NJ bill would limit electronic meetings of officials

A bill to limit emails and phone calls among elected New Jersey officials outside public meetings has been resurrected after an updated proposal was defeated, reports the Union-Leader. House Bill 377 looks pretty much like the old bill that was originally voted down.

A bill to limit emails and phone calls among elected New Jersey officials outside public meetings has been resurrected after an updated proposal was defeated, reports the Union-Leader.

House Bill 377 looks pretty much like the old bill that was originally voted down. It classifies as a public record any email that reaches a majority of a government board. It states that meetings can be conducted electronically instead of in a town hall or other physical location, as long as the public is notified ahead of time and can participate.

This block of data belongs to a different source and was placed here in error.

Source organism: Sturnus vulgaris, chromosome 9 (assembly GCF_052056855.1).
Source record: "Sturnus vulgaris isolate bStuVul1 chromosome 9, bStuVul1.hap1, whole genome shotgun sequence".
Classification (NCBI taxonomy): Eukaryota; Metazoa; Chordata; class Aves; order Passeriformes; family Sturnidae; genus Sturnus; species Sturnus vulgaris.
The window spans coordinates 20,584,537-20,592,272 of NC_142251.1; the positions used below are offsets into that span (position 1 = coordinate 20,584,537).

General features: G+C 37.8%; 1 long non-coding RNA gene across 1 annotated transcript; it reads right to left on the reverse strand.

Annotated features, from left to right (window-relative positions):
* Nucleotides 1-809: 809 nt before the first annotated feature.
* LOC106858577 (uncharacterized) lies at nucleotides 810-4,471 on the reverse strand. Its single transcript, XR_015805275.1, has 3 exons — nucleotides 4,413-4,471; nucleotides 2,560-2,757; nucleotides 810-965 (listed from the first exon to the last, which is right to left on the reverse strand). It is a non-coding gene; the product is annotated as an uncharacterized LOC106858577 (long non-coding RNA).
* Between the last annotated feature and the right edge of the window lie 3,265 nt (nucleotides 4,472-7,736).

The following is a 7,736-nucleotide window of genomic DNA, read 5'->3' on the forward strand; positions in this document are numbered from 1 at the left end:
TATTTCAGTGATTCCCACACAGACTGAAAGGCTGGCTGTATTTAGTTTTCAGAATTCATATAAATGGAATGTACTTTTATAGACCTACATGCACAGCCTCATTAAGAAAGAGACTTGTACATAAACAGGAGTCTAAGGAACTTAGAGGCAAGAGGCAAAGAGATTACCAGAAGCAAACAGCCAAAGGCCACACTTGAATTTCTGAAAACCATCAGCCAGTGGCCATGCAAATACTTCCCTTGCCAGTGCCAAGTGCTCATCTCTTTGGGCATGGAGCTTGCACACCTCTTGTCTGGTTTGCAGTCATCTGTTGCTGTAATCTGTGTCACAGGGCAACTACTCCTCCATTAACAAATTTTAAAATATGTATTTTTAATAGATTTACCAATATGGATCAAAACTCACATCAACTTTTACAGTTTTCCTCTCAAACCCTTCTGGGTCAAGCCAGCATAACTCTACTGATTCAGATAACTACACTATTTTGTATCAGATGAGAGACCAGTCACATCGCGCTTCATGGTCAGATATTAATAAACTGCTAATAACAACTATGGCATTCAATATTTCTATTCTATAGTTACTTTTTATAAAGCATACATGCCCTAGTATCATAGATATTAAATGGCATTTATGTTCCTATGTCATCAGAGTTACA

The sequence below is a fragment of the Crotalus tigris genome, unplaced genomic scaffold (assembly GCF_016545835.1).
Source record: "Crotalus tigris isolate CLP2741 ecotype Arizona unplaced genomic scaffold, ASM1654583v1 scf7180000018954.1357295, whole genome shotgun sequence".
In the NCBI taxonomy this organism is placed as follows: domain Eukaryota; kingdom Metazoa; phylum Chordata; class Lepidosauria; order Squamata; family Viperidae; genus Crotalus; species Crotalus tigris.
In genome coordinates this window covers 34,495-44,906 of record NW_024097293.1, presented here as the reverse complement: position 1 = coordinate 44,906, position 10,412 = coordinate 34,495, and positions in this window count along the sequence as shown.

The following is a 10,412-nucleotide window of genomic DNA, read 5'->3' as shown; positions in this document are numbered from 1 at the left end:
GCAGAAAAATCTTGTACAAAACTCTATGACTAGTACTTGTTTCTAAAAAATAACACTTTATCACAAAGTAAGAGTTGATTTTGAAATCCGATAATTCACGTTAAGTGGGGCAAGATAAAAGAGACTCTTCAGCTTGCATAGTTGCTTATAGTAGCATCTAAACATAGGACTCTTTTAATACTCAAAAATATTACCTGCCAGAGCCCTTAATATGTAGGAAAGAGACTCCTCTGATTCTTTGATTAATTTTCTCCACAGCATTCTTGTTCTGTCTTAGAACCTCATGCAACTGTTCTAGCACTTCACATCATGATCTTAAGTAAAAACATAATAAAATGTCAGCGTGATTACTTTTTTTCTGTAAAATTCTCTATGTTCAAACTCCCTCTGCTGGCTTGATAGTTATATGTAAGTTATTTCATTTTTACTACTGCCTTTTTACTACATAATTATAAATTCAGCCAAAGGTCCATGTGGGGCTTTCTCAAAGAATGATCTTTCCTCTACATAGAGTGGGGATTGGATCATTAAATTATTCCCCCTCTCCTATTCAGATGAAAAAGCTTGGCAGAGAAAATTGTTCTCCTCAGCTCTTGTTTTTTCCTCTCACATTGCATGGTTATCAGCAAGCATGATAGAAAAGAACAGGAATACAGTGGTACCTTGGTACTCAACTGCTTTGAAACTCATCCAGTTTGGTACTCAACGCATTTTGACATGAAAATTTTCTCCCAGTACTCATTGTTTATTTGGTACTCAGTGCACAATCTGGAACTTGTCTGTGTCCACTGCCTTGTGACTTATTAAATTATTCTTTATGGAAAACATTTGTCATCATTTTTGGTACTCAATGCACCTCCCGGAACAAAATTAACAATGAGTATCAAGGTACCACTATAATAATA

The new law is intended to simply update the current law, and is meant to give or deny public access to government meetings and records.

Critics worry that, if passed, the law will make it easier for official business to be be conducted out of view of public scrutiny.

"There is a real balance ... of practicality versus public information," said Rep. Maureen Mooney, a Republican who chaired a House subcommittee that worked with a legislative commission on the update. "And that's a difficult balance to achieve."

Although the House Judiciary Committee supported an amendment that would have barred a majority of a government board from discussing official business outside public meetings, it died in the House after it was decided that decisions should be made at public meetings, but the ability to exchange information ahead of time is essential to intelligent debate.

"There's a tremendous amount of information that we need to deal with," he said. "We can't do that one night a week. If now the suggestion is boards of selectmen need to meet three nights a week, no one is going to run for board of selectmen."

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